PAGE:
Six LDS Writers and A Frog

Saturday, July 03, 2010

Trend Watch: Polygamy is the New Craze

by Sariah S. Wilson

All you lucky folks are being spared a travelogue of my recent family vacation to Utah and then to Thermopolis, Wyoming and ending up in Yellowstone Park/West Yellowstone, Montana before catching a plane out of Jackson Wyoming to get home because - I subscribe to a review magazine called RT (for Romantic Times) Book Reviews. For the romance industry, it is one of "the" publications that you should probably be reading for news and updates and what's coming out.

In their "Trend Watch" section they cited polygamy as the hot new writing topic. They were careful to make the clear delineation of LDS and FLDS, but I do have to admit that by the end of the article I was a little...irritated.

Not because polygamy is off limits to anyone who hasn't personally lived it, but because of the historical references that I saw.

One particular author, who loves to write books about Mormons for mainstream inspirational readers (which I can't say anything about one way or the other as I've never read this author or heard of her before this article), says she's especially drawn to the time of Joseph Smith because of the dichotomy of women knowing there was another way to live yet choosing to live in polygamy (as opposed to modern day polygamists who are cut off from the world and raised in relative isolation).

She then went on to say that although she knew her books were unusual for the market, her books about polygamy have "a broader implication for people today who are caught up in one kind of bondage or another. Whether it's a cult or a destructive lifestyle, the deeper story is of God's love for us, no matter what happens."*

Now, I'm no fan of polygamy. I'm a very big unfan of current practices and think most of those modern men should be hunted down and imprisoned for the kind of stuff they do.

But when it comes to the early days of the Church - I still don't get it/like it, but I suppose it's a bit like when someone picks on your kid sister. You don't get to tease my sister, even if I do sometimes. It's different when it's family.

And I think the early practice of polygamy was not about bondage, cults or a destructive lifestyle. I think it was a whole other beast. I've read books by polygamist wives, their husbands, their offspring. I know some people had a little piece of heaven in their homes, while others constantly fought and bickered and dealt with overwhelming jealousy (which I so get!), and other women became almost autonomous with largely absent husbands, and I saw it create a certain kind of woman who knew she was as good as any man (because she proved it on a daily basis to survive) and in my opinion, was probably part of the reason that Utah was the second territory to give women the right to vote (although Congress tried to undo that with the Edmunds-Tucker Act).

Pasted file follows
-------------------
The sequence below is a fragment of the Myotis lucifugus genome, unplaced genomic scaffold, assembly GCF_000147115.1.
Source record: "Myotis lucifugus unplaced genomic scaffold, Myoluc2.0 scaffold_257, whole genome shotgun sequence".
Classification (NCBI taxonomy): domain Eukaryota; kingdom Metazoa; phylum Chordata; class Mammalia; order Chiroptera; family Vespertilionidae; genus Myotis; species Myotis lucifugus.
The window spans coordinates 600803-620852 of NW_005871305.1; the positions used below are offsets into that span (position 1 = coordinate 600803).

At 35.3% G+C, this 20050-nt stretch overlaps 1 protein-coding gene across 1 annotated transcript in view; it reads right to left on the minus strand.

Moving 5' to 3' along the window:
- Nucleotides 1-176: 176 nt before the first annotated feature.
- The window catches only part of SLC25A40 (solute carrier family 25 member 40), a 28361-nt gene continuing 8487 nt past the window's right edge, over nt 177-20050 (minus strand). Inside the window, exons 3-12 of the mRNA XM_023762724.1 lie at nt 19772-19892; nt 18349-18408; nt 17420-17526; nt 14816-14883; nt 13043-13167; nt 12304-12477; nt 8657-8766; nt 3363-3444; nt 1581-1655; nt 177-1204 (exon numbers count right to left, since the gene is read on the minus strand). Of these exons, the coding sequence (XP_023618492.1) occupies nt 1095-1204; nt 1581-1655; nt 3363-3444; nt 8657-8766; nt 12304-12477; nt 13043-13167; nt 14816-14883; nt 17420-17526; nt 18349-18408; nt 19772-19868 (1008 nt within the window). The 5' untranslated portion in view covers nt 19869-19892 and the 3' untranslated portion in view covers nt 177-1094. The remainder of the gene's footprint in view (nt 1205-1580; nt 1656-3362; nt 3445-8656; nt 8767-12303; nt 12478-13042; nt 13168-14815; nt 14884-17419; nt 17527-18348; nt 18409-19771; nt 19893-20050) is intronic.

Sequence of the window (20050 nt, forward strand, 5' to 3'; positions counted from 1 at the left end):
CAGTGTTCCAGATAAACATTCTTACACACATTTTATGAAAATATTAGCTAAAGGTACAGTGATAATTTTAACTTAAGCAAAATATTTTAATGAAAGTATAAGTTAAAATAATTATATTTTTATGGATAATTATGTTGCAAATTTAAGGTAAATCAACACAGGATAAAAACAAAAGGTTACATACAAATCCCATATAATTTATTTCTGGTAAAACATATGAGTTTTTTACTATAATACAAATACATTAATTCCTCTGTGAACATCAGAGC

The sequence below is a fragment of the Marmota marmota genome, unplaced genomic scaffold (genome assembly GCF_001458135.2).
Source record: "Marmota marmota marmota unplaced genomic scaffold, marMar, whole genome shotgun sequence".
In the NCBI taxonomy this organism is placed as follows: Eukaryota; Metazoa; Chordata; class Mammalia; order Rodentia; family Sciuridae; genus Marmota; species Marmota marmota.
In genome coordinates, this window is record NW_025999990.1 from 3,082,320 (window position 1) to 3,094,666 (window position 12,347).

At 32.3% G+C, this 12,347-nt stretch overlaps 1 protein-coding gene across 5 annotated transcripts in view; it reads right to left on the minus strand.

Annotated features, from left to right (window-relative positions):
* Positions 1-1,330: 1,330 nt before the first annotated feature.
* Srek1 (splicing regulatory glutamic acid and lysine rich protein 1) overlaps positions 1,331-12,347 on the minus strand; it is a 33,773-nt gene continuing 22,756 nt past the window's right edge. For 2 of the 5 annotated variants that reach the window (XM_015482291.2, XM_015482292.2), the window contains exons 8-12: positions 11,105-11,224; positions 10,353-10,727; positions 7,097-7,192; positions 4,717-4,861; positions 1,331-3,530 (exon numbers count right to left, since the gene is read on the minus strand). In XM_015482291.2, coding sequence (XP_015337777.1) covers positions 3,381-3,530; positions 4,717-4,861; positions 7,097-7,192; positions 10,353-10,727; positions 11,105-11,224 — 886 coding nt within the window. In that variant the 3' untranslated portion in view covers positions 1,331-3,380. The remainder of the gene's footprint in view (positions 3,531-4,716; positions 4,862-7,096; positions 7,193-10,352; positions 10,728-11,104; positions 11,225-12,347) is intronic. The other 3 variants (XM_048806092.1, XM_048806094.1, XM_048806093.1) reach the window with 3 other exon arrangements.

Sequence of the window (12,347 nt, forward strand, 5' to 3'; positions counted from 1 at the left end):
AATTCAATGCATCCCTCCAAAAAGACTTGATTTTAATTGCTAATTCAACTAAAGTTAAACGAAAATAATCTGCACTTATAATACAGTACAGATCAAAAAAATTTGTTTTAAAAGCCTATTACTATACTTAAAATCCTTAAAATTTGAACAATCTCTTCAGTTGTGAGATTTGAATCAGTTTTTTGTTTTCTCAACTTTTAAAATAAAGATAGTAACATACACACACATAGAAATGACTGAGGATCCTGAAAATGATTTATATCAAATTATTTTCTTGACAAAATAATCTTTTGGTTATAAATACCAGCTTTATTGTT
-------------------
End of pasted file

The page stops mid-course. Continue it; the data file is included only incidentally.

All of the authors interviewed for the article with current/upcoming releases - not one was LDS. Not one. And that bothered me too.

Where are the stories told by the ancestors of these people? Where are the stories of people who KNOW what it's like to feel the Spirit whisper to you? Who can do hard things because of the reassurance of the Holy Ghost?

I don't mean to suggest that authors should only write exactly what they know. That would obviously preclude anything I've written since I've never lived in Central America a few hundred years before Christ came.

But I want to see a mainstream historical polygamy novel that doesn't depict the Church as evil and cult-like. I want to see an LDS author who can truly relate to the struggle between head and spirit in following a commandment telling the story of those polygamist wives and their husbands.

What do you think?




*(Klose, Stephanie. "The More, the Merrier." RT Book Reviews. July 2010: pp. 10-11)


12 Comments:

At 7/04/2010 12:15 AM, Blogger Th. said...

.

I don't see how we can really complain unless we're willing to get out there and write polygamist romances for the national market ourselves.

 
At 7/04/2010 1:16 AM, Blogger Charlie Moore said...

Sariah,

Yes, polygamy can stir emotions. Current day practice I tend to ignore. As for the righteous practice in the early days of the church my view is that God gave a commandment in regard to plural marriage to Joseph Smith (which I understand Joseph didn't like) and it was obeyed. Simple faith. (Of course, people questioned it back then, too.)

I tell my wife the Lord will command some to fulfill the law of plural marriage again some time in the future. That made her mad. I then told her it was only for the most righteous. That made her feel better.

Charlie

 
At 7/04/2010 10:53 AM, Blogger Sariah S. Wilson said...

Th. - You're right. Part of my reason for doing this post was the thought that many people probably didn't even know that these sorts of books were hitting the mainstream so hard right now. Like recently in EW's "Must List" the put down "The Lonely Polygamist" as a must read book (haven't read it/heard of it).

I didn't even know such a thing was feasible for a national market or that it was apparently so popular. I was just remarking that with this being the case, I'd love to see some talented historical LDS writers *cough*AnnetteLyon*cough* take it on.